Williams Seeks Breakup of Energy, Communications
In a move analysts predict will help both companies realize
their full value, Williams has begun the first steps to separate
its energy division from its communications businesses. The board
of directors of the Tulsa, OK-based company voted July 23 to begin
the process, which is expected to take about 18 months.
Though the company had not announced a specific plan last week,
the change from the current ownership structure will hinge on
several factors, including assuring Williams' shareholders that
they will receive favorable tax treatment. Williams sold about 15%
of Williams Communications last October in public and private
equity offerings. It retains the remaining 85% interest.
In a statement, CEO Keith Bailey said the company thought the
steps were "the best way to ensure that both our energy and
communications businesses have the efficient and effective access
to the capital necessary to pursue the substantial growth
opportunities that each enjoys." For the same reason, Reliant
Energy also announced last week that it was separating its
regulated and unregulated businesses (see related story this
Based on the news, JP Morgan upgraded its stock rating for
Williams to "buy" from "long-term buy." Also, Goldman Sachs
"strongly reiterated" the stock, with a $60 target price. Goldman
said if the stock traded in line with its peers, its shares would
trade for about $80 per share.
On Friday, Williams reported that its segment profit from energy
businesses more than doubled during the second quarter as compared
with the same period of 1999. It reported unaudited second-quarter
net income of $351.8 million, or 78 cents per share. Most of the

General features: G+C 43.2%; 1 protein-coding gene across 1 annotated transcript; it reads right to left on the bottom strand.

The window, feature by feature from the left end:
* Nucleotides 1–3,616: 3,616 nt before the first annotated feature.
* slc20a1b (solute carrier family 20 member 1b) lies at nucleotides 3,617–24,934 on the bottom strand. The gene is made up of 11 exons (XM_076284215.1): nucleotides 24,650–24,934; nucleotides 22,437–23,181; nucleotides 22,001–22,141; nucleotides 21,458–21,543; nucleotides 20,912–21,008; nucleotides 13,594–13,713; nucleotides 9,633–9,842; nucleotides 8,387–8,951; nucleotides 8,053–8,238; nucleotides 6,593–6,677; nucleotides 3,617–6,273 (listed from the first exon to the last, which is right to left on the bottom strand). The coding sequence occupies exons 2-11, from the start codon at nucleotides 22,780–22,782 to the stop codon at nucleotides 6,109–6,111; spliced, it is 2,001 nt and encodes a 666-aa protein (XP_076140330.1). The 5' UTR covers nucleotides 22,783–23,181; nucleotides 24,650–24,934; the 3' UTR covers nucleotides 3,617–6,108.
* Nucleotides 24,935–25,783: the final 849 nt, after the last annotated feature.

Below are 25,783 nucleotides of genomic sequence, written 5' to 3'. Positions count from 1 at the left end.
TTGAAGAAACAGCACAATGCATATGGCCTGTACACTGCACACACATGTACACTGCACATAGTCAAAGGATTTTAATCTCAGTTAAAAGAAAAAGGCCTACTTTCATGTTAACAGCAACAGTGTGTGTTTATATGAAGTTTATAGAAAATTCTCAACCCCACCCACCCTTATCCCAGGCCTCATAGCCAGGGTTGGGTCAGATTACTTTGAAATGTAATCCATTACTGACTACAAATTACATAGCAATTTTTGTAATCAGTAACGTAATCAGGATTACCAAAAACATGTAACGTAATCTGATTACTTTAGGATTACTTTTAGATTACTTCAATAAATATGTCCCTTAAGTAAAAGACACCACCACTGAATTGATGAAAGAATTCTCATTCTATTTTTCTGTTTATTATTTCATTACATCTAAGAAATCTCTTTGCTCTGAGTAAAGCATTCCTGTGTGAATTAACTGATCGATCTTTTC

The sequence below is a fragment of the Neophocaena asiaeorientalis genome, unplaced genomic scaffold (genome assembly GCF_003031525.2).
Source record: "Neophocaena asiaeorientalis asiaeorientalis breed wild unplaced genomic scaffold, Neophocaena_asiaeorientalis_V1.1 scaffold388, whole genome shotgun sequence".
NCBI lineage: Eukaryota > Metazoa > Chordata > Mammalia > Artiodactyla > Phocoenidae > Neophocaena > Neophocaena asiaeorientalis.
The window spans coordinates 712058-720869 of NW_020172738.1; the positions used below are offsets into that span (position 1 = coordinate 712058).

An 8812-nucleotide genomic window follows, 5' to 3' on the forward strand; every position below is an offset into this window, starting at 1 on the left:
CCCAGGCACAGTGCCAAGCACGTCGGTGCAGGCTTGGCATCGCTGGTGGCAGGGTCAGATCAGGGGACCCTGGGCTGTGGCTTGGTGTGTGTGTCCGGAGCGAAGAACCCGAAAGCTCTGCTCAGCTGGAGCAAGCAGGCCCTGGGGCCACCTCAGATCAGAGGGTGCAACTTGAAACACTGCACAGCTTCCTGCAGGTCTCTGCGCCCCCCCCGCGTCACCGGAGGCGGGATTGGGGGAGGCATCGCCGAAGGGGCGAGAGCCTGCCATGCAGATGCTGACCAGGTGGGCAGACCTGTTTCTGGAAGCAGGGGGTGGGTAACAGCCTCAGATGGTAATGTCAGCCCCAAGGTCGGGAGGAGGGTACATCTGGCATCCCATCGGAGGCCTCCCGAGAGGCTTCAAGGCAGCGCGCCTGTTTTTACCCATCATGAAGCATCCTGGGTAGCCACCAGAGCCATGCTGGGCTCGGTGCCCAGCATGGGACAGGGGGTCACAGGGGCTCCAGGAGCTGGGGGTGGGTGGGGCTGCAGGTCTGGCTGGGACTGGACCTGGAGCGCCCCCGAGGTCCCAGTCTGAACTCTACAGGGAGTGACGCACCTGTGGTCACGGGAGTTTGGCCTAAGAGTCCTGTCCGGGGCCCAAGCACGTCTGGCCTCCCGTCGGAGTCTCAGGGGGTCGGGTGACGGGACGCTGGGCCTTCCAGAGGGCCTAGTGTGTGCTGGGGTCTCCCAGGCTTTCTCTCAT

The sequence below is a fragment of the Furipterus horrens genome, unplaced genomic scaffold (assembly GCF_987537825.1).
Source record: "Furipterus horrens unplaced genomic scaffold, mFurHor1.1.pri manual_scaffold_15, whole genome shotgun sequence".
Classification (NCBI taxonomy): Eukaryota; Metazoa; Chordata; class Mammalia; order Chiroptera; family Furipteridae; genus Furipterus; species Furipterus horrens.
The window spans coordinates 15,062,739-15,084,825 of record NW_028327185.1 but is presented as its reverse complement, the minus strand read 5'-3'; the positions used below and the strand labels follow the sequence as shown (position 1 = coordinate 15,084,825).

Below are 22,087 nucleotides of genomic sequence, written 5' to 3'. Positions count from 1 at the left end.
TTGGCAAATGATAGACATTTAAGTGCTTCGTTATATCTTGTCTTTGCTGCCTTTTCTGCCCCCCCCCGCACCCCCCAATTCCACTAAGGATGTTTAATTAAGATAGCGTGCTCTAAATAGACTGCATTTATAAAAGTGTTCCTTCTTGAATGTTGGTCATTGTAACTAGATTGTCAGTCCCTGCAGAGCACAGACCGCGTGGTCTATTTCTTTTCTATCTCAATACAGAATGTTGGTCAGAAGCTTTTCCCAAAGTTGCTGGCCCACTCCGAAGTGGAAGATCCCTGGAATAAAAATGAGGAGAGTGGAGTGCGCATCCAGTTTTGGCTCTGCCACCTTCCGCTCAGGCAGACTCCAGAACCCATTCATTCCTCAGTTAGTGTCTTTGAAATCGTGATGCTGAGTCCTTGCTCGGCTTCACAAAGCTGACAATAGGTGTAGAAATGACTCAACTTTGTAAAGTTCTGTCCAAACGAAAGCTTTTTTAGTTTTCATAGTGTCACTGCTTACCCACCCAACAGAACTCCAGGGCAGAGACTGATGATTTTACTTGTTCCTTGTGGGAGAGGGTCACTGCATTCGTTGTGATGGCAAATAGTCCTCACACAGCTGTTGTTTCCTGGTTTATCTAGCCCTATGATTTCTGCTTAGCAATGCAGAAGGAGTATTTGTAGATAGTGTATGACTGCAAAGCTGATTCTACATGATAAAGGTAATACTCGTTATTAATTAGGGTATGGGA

rise in income was "driven primarily by higher income from electric
power activities and continued improvement in key energy markets,"
said the company.
The consolidated results also included a previously reported 25
cents per share gain on a Williams Communication investment
resulting from its exchange of 11.3% common stock investment in
Concentric Network Corp. for common stock of NEXTLINK
Communications Inc. That merger was announced June 19.
During the second quarter of 1999, Williams reported net income
of $18.1 million, or 4 cents per share on a diluted basis. Those
results included an after-tax loss of nearly $35 million, or 8
cents per share, related to the sale of the company's conferencing
"We believe 2000 will be a landmark year for our energy
businesses," said CEO Keith E. Bailey. "The second-quarter energy
results, lead by a major series of successes in our energy
marketing and trading area, were even better than those reported
for the first quarter, which was a record for us." He said that
"barring a significant deterioration of commodity margins,"
Williams will have a strong performance through the rest of 2000.
Carolyn Davis, Houston
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